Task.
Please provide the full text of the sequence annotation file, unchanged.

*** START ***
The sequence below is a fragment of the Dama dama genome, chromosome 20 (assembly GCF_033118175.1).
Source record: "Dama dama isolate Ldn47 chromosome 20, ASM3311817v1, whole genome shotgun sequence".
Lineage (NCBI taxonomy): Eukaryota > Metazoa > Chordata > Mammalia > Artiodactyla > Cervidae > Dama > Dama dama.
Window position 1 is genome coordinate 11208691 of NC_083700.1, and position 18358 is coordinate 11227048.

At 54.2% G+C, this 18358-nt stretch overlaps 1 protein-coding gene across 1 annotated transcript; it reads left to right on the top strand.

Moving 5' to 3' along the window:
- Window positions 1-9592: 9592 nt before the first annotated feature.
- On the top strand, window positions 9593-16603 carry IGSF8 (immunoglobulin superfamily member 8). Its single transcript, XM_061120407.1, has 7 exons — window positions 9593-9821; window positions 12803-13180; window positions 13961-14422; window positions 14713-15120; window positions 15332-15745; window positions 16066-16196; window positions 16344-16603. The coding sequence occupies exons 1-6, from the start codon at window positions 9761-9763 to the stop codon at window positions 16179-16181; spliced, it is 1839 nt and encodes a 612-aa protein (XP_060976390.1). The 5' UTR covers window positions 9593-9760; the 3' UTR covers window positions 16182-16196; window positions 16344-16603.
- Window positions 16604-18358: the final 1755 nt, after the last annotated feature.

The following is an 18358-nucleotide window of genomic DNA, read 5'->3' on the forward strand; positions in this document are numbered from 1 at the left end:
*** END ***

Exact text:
The sequence below is a fragment of the Dama dama genome, chromosome 20 (assembly GCF_033118175.1).
Source record: "Dama dama isolate Ldn47 chromosome 20, ASM3311817v1, whole genome shotgun sequence".
Lineage (NCBI taxonomy): Eukaryota > Metazoa > Chordata > Mammalia > Artiodactyla > Cervidae > Dama > Dama dama.
Window position 1 is genome coordinate 11208691 of NC_083700.1, and position 18358 is coordinate 11227048.

At 54.2% G+C, this 18358-nt stretch overlaps 1 protein-coding gene across 1 annotated transcript; it reads left to right on the top strand.

Moving 5' to 3' along the window:
- Window positions 1-9592: 9592 nt before the first annotated feature.
- On the top strand, window positions 9593-16603 carry IGSF8 (immunoglobulin superfamily member 8). Its single transcript, XM_061120407.1, has 7 exons — window positions 9593-9821; window positions 12803-13180; window positions 13961-14422; window positions 14713-15120; window positions 15332-15745; window positions 16066-16196; window positions 16344-16603. The coding sequence occupies exons 1-6, from the start codon at window positions 9761-9763 to the stop codon at window positions 16179-16181; spliced, it is 1839 nt and encodes a 612-aa protein (XP_060976390.1). The 5' UTR covers window positions 9593-9760; the 3' UTR covers window positions 16182-16196; window positions 16344-16603.
- Window positions 16604-18358: the final 1755 nt, after the last annotated feature.

The following is an 18358-nucleotide window of genomic DNA, read 5'->3' on the forward strand; positions in this document are numbered from 1 at the left end: